ISSN: 2640-7949
Open Journal of Trauma
Case Report       Open Access      Peer-Reviewed

Transepiphyseal separation of distal humerus: A case report and review of literature

Dinesh Dhar*

Department of Orthopedics, Nizwa Regional Referral Hospital, Nizwa, Oman
*Corresponding author: Dinesh Dhar, Orthopedics Department, Nizwa Regional Referral Hospital, Nizwa, Oman, E-mail: dinesh612003@yahoo.com
Received: 14 February, 2020 | Accepted: 06 June, 2020 | Published: 08 June, 2020

Cite this as

Dhar D (2020) Transepiphyseal separation of distal humerus: A case report and review of literature. Open J Trauma 4(1): 025-027. DOI: 10.17352/ojt.000027

Introduction

Transepiphyseal Fracture of Distal Humerus ( TFDH ) or epiphysiolysis of distal humerus is a rare injury seen in children younger than three years of age [1]. It is the least commonest of all physeal injuries representing 3.9% of them in this age group [2]. The reported incidence of this injury is 1:35000 births [3]. The diagnosis of this condition is very challenging and in particular differentiating it from elbow dislocation is very difficult. Plain radiographs are not decisive since ossification centers around elbow are not ossified during this age group.

Case report

A one year old male child was brought to accident and emergency by his parents with Alleged history of fall a few hours back resulting in trauma to his left elbow presenting as pain , swelling and limitation of left elbow movements . Initial X rays of left elbow suggested TFDH .He was seen by on call orthopedic surgeon who treated it by closed reduction and above elbow plaster slab in 100 degrees flexion (Figures 1,2). On 12th day post trauma follow up antero posterior and lateral x- rays of left elbow revealed loss of humero ulnar alignment with posteriorsuperior displacement of radio ulnar complex with early callus formation around distal humerus thus establishing the diagnosis of TFDH with early healing stage.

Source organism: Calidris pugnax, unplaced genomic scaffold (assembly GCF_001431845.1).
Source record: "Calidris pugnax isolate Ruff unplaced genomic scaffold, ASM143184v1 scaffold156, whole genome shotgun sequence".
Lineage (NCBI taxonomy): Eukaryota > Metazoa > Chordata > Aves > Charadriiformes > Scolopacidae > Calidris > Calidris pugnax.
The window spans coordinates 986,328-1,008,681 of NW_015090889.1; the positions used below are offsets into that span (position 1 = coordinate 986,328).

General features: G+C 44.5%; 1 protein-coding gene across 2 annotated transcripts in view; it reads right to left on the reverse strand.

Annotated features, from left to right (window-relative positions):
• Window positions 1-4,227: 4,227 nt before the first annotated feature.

Under General anaesthesia closed manipulation with correction of deformity and application of posterior plaster slab was done. On 12th day post trauma follow up anteroposterior and lateal x- rays of left elbow revealed loss of humero ulnar alignment with posterosuperior displacement of radio ulnar complex with early callus formation around distal humerus thus establishing the diagnosis of TFDH with early healing stage (Figure 3). The plaster slab maintained and at 4 weeks plaster splint was removed and child encouraged to start gentle elbow mobilization. On follow up at 14 weeks the TFDH had remodeled well and repeat radiographs showed healed fracture without displacement of bones with full range of movements of left elbow with no deformity without any shortening of affected limb (Figure 4).

Discussion

Transepiphyseal Fracture of Distal Humerus (TFDH) occurs in neonate and children below the age of three years because the physeal cartilage at the junction of the layer of cartilage hypertrophy and primary bone spongiosa is weaker than the bone. This rare injury was first reported by Camera in 1926 [4]. Very few case reports and case series have been published about this condition. This injury is a variant of supracondylar fracture seen in older children. Commonest causes of this injury include birth injuries (emergency caesarian sections and vaginal deliveries ) child abuse , falls and direct trauma [3,5]. Traumatic separation of epiphysis results from rotator shearing forces with fracture commonly extension type with distal epiphysis lying posterior to metaphysis [6].

TFDH has been classified into three groups as per Delees classification

Group A :TFDH (seen in infants upto12 months age) before the secondary ossification centre of the Capitellum appears without metaphyseal spike usually Salter Harris ( SH )Type 1 physis injury.

Group B :TFDH (seen in children 12 months to 03 years of age) with ossification centre of the Capitellum appears with metaphyseal spike indicating Salter Harris (SH )Type 2 physis injury.

Group C: TFDH (seen in older children between 03 and 07 years of age) with secondary ossification centre of the Capitellum with large metaphyseal fragment which may be confused with lateral condyle or low supracondylar fractures of humerus.